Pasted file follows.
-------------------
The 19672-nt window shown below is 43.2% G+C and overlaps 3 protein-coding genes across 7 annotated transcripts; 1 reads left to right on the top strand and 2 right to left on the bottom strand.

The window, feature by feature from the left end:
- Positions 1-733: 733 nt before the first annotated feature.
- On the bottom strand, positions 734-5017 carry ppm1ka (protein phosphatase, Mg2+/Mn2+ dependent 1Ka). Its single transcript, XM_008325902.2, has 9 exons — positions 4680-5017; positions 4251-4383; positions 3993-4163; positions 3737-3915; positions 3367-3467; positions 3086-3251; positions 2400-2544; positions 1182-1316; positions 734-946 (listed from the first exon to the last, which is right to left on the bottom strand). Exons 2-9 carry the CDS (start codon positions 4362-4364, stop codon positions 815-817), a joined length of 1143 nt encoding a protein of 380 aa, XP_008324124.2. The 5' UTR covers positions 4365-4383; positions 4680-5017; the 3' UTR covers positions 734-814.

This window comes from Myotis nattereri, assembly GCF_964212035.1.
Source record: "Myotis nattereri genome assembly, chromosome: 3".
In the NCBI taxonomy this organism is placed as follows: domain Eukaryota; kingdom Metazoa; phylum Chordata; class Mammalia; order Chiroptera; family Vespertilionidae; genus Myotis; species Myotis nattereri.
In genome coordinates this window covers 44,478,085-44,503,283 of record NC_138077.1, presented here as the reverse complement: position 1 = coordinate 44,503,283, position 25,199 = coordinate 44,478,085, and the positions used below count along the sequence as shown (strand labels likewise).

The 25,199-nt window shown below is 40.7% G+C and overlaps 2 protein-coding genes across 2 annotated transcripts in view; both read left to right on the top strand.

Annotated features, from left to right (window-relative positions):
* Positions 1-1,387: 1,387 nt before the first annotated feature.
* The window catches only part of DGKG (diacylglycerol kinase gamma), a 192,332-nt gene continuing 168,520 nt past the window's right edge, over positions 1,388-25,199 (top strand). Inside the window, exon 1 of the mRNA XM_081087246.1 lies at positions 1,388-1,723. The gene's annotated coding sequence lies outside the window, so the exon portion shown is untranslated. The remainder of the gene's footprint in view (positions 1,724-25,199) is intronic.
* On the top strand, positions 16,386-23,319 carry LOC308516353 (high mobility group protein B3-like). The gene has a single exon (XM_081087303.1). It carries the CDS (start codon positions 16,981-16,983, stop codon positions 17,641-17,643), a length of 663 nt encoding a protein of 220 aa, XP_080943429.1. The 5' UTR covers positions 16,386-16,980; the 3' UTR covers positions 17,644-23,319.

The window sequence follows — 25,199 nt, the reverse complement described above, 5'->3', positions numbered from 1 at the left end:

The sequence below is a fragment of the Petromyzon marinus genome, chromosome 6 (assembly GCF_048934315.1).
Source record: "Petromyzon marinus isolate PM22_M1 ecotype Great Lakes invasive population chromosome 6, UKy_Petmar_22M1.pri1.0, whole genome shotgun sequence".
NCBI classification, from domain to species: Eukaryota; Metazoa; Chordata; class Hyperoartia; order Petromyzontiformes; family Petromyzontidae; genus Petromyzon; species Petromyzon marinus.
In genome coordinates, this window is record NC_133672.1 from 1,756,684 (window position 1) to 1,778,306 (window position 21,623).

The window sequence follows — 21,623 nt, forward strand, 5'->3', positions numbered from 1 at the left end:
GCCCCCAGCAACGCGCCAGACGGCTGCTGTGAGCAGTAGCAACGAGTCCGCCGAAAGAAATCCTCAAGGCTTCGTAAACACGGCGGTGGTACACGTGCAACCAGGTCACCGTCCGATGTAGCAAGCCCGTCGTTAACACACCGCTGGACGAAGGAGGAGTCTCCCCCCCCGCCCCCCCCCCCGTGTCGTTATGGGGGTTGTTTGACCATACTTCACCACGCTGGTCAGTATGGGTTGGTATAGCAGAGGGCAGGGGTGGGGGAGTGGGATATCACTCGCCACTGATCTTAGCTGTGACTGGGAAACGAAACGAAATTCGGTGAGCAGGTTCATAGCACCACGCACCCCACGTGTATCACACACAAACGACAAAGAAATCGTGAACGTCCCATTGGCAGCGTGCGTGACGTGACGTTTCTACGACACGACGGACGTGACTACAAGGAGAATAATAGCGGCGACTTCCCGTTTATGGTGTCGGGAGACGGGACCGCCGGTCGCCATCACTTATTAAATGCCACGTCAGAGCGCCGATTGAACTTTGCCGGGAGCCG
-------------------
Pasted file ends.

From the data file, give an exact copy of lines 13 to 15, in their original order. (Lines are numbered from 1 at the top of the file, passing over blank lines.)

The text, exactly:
* On the top strand, positions 16,386-23,319 carry LOC308516353 (high mobility group protein B3-like). The gene has a single exon (XM_081087303.1). It carries the CDS (start codon positions 16,981-16,983, stop codon positions 17,641-17,643), a length of 663 nt encoding a protein of 220 aa, XP_080943429.1. The 5' UTR covers positions 16,386-16,980; the 3' UTR covers positions 17,644-23,319.

The window sequence follows — 25,199 nt, the reverse complement described above, 5'->3', positions numbered from 1 at the left end:

The sequence below is a fragment of the Petromyzon marinus genome, chromosome 6 (assembly GCF_048934315.1).